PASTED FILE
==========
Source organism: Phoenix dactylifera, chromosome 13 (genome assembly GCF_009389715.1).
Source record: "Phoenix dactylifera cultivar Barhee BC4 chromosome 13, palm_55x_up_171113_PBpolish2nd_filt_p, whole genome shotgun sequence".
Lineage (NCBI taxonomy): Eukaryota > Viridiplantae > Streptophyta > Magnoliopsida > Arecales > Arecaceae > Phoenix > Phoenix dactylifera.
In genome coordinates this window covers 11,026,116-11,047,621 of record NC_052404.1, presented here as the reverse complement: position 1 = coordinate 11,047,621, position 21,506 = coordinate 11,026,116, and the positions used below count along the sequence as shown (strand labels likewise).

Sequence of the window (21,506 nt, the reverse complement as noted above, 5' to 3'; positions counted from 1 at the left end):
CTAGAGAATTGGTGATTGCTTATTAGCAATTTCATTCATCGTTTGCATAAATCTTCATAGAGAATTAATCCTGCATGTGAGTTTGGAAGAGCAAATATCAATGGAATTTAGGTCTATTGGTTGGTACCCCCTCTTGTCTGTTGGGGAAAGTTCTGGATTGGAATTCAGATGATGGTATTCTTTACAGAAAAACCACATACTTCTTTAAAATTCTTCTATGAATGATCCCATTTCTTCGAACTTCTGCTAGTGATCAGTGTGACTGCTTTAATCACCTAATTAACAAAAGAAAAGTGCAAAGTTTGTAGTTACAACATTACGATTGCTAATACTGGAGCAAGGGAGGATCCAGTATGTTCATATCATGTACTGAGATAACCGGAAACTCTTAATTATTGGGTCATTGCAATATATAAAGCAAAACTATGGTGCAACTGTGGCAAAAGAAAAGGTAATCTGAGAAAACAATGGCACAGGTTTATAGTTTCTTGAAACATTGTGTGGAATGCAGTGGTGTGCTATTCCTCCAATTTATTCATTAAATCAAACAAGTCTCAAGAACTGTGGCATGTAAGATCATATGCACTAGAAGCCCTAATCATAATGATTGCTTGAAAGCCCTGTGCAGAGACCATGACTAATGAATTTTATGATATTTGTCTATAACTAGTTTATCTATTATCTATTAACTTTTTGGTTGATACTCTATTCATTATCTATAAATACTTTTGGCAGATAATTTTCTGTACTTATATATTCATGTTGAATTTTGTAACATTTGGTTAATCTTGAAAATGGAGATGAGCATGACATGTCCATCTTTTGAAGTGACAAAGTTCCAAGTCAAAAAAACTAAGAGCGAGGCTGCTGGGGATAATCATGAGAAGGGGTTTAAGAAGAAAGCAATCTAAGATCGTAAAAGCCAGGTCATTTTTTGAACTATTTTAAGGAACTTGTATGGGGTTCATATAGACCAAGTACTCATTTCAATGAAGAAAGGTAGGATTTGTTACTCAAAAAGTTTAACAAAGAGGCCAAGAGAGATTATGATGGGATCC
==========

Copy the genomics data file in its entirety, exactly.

Source organism: Phoenix dactylifera, chromosome 13 (genome assembly GCF_009389715.1).
Source record: "Phoenix dactylifera cultivar Barhee BC4 chromosome 13, palm_55x_up_171113_PBpolish2nd_filt_p, whole genome shotgun sequence".
Lineage (NCBI taxonomy): Eukaryota > Viridiplantae > Streptophyta > Magnoliopsida > Arecales > Arecaceae > Phoenix > Phoenix dactylifera.
In genome coordinates this window covers 11,026,116-11,047,621 of record NC_052404.1, presented here as the reverse complement: position 1 = coordinate 11,047,621, position 21,506 = coordinate 11,026,116, and the positions used below count along the sequence as shown (strand labels likewise).

Sequence of the window (21,506 nt, the reverse complement as noted above, 5' to 3'; positions counted from 1 at the left end):
CTAGAGAATTGGTGATTGCTTATTAGCAATTTCATTCATCGTTTGCATAAATCTTCATAGAGAATTAATCCTGCATGTGAGTTTGGAAGAGCAAATATCAATGGAATTTAGGTCTATTGGTTGGTACCCCCTCTTGTCTGTTGGGGAAAGTTCTGGATTGGAATTCAGATGATGGTATTCTTTACAGAAAAACCACATACTTCTTTAAAATTCTTCTATGAATGATCCCATTTCTTCGAACTTCTGCTAGTGATCAGTGTGACTGCTTTAATCACCTAATTAACAAAAGAAAAGTGCAAAGTTTGTAGTTACAACATTACGATTGCTAATACTGGAGCAAGGGAGGATCCAGTATGTTCATATCATGTACTGAGATAACCGGAAACTCTTAATTATTGGGTCATTGCAATATATAAAGCAAAACTATGGTGCAACTGTGGCAAAAGAAAAGGTAATCTGAGAAAACAATGGCACAGGTTTATAGTTTCTTGAAACATTGTGTGGAATGCAGTGGTGTGCTATTCCTCCAATTTATTCATTAAATCAAACAAGTCTCAAGAACTGTGGCATGTAAGATCATATGCACTAGAAGCCCTAATCATAATGATTGCTTGAAAGCCCTGTGCAGAGACCATGACTAATGAATTTTATGATATTTGTCTATAACTAGTTTATCTATTATCTATTAACTTTTTGGTTGATACTCTATTCATTATCTATAAATACTTTTGGCAGATAATTTTCTGTACTTATATATTCATGTTGAATTTTGTAACATTTGGTTAATCTTGAAAATGGAGATGAGCATGACATGTCCATCTTTTGAAGTGACAAAGTTCCAAGTCAAAAAAACTAAGAGCGAGGCTGCTGGGGATAATCATGAGAAGGGGTTTAAGAAGAAAGCAATCTAAGATCGTAAAAGCCAGGTCATTTTTTGAACTATTTTAAGGAACTTGTATGGGGTTCATATAGACCAAGTACTCATTTCAATGAAGAAAGGTAGGATTTGTTACTCAAAAAGTTTAACAAAGAGGCCAAGAGAGATTATGATGGGATCC